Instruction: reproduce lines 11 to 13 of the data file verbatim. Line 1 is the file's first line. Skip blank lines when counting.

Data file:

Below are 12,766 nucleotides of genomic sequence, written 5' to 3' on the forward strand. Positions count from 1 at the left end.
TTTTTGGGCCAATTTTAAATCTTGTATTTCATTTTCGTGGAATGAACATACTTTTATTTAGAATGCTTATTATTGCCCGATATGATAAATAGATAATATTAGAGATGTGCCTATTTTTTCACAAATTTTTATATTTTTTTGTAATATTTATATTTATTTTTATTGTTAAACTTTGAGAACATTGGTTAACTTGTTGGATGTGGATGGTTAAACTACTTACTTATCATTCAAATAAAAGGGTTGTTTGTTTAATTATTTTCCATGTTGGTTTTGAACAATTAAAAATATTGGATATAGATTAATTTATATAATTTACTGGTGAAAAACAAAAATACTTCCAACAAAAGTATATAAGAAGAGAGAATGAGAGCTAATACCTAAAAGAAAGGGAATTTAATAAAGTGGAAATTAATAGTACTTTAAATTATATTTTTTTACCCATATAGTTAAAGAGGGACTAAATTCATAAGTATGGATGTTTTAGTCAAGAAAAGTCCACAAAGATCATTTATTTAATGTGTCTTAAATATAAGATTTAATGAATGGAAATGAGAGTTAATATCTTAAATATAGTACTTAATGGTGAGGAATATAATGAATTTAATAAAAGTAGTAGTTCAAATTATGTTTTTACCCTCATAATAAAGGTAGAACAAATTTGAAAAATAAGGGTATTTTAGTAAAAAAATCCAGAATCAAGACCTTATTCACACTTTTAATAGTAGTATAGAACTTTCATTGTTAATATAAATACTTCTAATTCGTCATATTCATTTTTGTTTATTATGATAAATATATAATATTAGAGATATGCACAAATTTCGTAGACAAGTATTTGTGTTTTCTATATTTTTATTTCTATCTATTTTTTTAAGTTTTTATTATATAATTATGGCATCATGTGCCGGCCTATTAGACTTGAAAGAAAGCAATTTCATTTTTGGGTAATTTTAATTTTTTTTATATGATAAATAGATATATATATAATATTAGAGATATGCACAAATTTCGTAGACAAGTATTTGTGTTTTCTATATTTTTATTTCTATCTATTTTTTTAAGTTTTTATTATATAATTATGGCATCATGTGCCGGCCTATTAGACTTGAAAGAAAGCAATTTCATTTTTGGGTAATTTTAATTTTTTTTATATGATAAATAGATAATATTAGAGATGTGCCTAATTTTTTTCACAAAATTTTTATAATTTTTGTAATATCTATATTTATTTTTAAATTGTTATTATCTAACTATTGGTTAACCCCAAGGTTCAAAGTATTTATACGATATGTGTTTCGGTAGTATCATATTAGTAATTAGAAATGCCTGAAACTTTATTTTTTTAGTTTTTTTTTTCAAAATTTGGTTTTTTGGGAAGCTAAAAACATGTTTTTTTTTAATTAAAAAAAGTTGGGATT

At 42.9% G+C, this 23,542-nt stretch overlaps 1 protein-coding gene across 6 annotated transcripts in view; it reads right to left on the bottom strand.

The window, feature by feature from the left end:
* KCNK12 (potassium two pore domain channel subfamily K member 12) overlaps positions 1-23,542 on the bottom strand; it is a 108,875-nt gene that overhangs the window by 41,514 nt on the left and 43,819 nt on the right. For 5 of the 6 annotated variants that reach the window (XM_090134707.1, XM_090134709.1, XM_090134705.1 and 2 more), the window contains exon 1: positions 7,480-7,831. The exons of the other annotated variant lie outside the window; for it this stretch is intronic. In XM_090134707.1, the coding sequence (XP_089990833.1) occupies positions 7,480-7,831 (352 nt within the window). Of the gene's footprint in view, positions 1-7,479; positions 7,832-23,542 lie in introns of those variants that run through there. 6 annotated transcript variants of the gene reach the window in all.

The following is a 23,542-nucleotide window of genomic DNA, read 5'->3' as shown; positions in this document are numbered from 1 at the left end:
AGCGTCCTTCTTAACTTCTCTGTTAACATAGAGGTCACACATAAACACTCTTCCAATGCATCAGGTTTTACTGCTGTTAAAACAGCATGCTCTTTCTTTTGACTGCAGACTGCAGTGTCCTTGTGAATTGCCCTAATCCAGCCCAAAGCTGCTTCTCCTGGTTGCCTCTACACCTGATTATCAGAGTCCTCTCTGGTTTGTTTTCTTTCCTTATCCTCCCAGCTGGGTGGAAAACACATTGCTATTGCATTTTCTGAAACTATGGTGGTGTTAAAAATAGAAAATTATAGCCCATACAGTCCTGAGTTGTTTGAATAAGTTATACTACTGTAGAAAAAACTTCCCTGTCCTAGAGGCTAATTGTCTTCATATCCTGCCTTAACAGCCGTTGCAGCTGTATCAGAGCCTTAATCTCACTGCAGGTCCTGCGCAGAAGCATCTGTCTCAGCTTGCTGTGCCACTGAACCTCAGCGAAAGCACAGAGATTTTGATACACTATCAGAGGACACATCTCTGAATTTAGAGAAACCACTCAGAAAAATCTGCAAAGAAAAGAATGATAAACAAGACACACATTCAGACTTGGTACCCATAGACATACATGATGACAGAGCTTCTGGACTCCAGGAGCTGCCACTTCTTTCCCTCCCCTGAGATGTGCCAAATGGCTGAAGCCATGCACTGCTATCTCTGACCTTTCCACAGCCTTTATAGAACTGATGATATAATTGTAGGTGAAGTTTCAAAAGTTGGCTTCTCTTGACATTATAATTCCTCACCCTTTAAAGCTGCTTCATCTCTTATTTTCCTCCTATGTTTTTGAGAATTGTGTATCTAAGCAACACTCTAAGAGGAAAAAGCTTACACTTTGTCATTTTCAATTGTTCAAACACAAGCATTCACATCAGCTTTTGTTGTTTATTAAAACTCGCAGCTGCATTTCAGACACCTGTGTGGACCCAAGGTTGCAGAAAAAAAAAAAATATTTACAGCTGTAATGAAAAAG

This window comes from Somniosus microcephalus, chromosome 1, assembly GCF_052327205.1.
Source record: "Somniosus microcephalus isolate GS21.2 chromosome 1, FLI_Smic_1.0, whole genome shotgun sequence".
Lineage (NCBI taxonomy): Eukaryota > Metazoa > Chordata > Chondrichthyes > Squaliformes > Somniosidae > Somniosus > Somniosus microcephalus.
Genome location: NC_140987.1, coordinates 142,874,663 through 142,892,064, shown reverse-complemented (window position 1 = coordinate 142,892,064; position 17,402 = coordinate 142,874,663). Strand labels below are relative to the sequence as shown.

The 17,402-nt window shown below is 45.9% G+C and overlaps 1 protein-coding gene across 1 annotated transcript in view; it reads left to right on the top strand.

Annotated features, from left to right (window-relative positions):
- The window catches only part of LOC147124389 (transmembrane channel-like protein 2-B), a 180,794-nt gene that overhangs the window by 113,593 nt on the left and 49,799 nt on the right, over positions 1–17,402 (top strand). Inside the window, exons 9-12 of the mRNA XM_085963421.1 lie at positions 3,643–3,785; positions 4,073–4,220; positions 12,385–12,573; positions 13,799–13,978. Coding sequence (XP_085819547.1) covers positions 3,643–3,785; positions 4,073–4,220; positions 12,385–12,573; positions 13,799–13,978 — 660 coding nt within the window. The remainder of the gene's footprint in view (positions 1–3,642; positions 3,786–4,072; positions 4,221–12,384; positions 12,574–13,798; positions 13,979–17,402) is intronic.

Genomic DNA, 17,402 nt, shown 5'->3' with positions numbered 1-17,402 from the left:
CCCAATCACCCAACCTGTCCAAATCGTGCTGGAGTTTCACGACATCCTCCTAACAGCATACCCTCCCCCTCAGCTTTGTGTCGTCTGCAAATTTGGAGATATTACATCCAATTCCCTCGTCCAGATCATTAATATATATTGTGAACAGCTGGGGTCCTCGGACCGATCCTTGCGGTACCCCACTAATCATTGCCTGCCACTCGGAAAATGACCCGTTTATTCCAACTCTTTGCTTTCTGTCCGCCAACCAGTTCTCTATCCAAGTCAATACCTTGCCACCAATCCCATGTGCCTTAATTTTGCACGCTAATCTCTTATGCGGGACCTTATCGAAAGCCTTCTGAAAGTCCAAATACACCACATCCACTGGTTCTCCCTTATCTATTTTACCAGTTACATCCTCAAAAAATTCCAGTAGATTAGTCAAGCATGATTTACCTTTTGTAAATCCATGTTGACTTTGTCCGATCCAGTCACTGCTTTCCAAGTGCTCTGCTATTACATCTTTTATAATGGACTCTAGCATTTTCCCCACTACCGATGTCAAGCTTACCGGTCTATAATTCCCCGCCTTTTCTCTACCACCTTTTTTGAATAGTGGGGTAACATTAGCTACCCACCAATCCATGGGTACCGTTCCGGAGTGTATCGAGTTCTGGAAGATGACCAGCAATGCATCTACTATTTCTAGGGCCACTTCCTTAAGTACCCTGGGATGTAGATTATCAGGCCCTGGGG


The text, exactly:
Genome location: NC_140987.1, coordinates 142,874,663 through 142,892,064, shown reverse-complemented (window position 1 = coordinate 142,892,064; position 17,402 = coordinate 142,874,663). Strand labels below are relative to the sequence as shown.

The 17,402-nt window shown below is 45.9% G+C and overlaps 1 protein-coding gene across 1 annotated transcript in view; it reads left to right on the top strand.

Annotated features, from left to right (window-relative positions):